The upcoming holidays are a time for pickpockets and muggers. But Chicago Police Department officials said Wednesday; you don’t have to be a victim.
“The holidays mean crowds. Criminals love crowds. … They fish where fishing’s good. You don’t fish in a dead pond,” said Lt. Thomas Clark, of the Department of Special Divisions, during a news conference at the Near South Side Chicago Police Department’s District I station at 1718 S. State St.
Police re-enacted pickpocket’s different moves during the annual holiday safety demonstration, which gave the public how-to tips in spotting and stopping pickpockets.
“We want our holiday shoppers to go home with everything they came here with,” Clark said. “The holidays are a busy time for us, they’re a busy time for you and they’re a busy time for criminals who want to make you a victim.”
Pickpocketing numbers are down slightly this year from last, according to police records, but theft will always be prevalent.
“It’s never going to go away,” Clark said. “It’s human nature.” District 18 covers the Michigan Avenue shopping district where the majority of shoppers go for the holidays, There were 91 thefts this year Sept. 11, through Nov. 11—13, which was more incidents than 2012.
The shoppers, usually tourists, are “easy prey” concentrated on what to buy or where to shop. They also tend to carry more cash, Clark explained.
“What we’re looking for is for you to have situational awareness,” Clark said. “Look around. Be aware of what’s going on around you.”
Police also don’t want people to fight.
“We want you to remember nothing you bought can’t be replaced,” Clark stressed. “Nothing on your phone is that important. Your health is everything. Your family wants you home for the holidays. Please don’t confront people. Let us do our job.”
Thieves, Clark said, typically employ one of four different methods.
- The first, the simple pick. Ladies: reaching into an open purse from behind. Men: snagging a wallet out of a back pocket. “You know those loose cargo pants that we love? You can fit your head in that back pocket,” he said.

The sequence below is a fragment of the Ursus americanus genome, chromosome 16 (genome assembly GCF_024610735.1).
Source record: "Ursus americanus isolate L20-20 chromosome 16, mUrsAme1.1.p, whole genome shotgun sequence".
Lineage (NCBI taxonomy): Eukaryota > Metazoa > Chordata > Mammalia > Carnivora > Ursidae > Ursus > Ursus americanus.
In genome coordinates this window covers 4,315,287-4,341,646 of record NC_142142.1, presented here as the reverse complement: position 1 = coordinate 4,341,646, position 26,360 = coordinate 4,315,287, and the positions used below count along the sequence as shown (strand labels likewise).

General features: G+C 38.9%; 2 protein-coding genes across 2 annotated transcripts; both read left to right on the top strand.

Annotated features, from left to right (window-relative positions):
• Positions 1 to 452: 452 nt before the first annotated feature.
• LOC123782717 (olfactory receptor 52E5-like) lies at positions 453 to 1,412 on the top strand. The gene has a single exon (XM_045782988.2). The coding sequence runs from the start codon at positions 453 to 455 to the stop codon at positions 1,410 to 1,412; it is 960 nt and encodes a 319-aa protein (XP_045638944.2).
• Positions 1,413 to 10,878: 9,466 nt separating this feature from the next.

- The revolving door stall, as Clark called it, requires two people. The first will go through the revolving door. Once you follow him or her through, the person will drop something or stall – allowing the second to grab your wallet or cellphone.
- The elevator stall follows a similar style – one man distracts you while the second pickpockets you. The elevator doors will close with the second man already out of the building.
- Finally, there is simply falling down. “They will do a fall getting on an elevator or onto an L car and while you’re helping the poor guy in front of you up, who is actually the partner of the guy who is behind you and now in your pockets or purse,” Clark said.
Be aware of your surroundings. Keep valuables hidden. Walk with your eyes level to those around you. Clark said. “Don’t make it easy.” Sometimes, Clark said, making eye contact with suspicious characters that are likely to pickpocket you is enough to deter them.
He added that successful situational awareness also requires knowing what not to do:
- Don’t use your headphones in public.
- Don’t get lost in your iPhone or iPad.
- Don’t set your cellphone down at the bar.
- Don’t put your purse on the floor.
- Don’t hang your purse over a chair in a crowded restaurant.
After the news conference, ChicagoTalks took to the streets to talk to shoppers and see if they were prepared for the holidays.
Former Chicago Tribune editor Marjorie David, 67, said she experienced the stall style of pickpocketing four years ago. While riding the bus, David said she believes two or three men worked together to get her checkbook.
“As I got up to get off… this man came behind me,” she said. “He kind of brushed my arm, being really friendly, really polite.”
She walked toward the doors and she said several men were blocking the doors.
“He must’ve gotten into my bag, because I was going to the vet across the street and I got in there, I was looking for my checkbook, and it was gone,” she said. “I didn’t feel him do it.”
South African tourists Gert Lindeque, 21, and Kyle Coetwz, 21, said they felt pretty okay in the city, despite Chicago’s high crime and murder rates.
“I feel safe in America compared to South Africa,” Lindeque said. “I saw some suspicious characters, but I haven’t really witnessed any crimes.”